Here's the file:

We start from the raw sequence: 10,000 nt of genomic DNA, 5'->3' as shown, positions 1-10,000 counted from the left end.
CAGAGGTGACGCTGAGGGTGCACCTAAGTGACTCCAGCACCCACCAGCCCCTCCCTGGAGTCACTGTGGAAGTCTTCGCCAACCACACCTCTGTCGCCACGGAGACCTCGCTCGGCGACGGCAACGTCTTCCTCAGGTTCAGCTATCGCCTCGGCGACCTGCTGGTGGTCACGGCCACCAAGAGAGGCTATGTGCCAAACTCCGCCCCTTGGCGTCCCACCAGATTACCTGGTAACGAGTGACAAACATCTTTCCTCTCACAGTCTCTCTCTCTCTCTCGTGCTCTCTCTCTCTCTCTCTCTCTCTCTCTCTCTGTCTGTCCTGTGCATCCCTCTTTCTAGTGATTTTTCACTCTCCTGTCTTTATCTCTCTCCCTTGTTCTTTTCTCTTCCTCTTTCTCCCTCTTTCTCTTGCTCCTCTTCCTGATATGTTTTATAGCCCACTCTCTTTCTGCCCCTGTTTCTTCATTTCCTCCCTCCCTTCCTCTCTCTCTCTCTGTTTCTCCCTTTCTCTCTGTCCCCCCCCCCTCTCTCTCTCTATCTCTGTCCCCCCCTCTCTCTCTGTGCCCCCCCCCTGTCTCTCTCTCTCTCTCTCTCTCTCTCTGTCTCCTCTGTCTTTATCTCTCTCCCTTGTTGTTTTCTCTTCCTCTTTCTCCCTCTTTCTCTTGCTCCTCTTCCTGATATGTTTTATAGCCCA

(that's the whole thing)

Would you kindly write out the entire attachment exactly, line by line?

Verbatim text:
We start from the raw sequence: 10,000 nt of genomic DNA, 5'->3' as shown, positions 1-10,000 counted from the left end.
CAGAGGTGACGCTGAGGGTGCACCTAAGTGACTCCAGCACCCACCAGCCCCTCCCTGGAGTCACTGTGGAAGTCTTCGCCAACCACACCTCTGTCGCCACGGAGACCTCGCTCGGCGACGGCAACGTCTTCCTCAGGTTCAGCTATCGCCTCGGCGACCTGCTGGTGGTCACGGCCACCAAGAGAGGCTATGTGCCAAACTCCGCCCCTTGGCGTCCCACCAGATTACCTGGTAACGAGTGACAAACATCTTTCCTCTCACAGTCTCTCTCTCTCTCTCGTGCTCTCTCTCTCTCTCTCTCTCTCTCTCTCTCTGTCTGTCCTGTGCATCCCTCTTTCTAGTGATTTTTCACTCTCCTGTCTTTATCTCTCTCCCTTGTTCTTTTCTCTTCCTCTTTCTCCCTCTTTCTCTTGCTCCTCTTCCTGATATGTTTTATAGCCCACTCTCTTTCTGCCCCTGTTTCTTCATTTCCTCCCTCCCTTCCTCTCTCTCTCTCTGTTTCTCCCTTTCTCTCTGTCCCCCCCCCCTCTCTCTCTCTATCTCTGTCCCCCCCTCTCTCTCTGTGCCCCCCCCCTGTCTCTCTCTCTCTCTCTCTCTCTCTCTGTCTCCTCTGTCTTTATCTCTCTCCCTTGTTGTTTTCTCTTCCTCTTTCTCCCTCTTTCTCTTGCTCCTCTTCCTGATATGTTTTATAGCCCA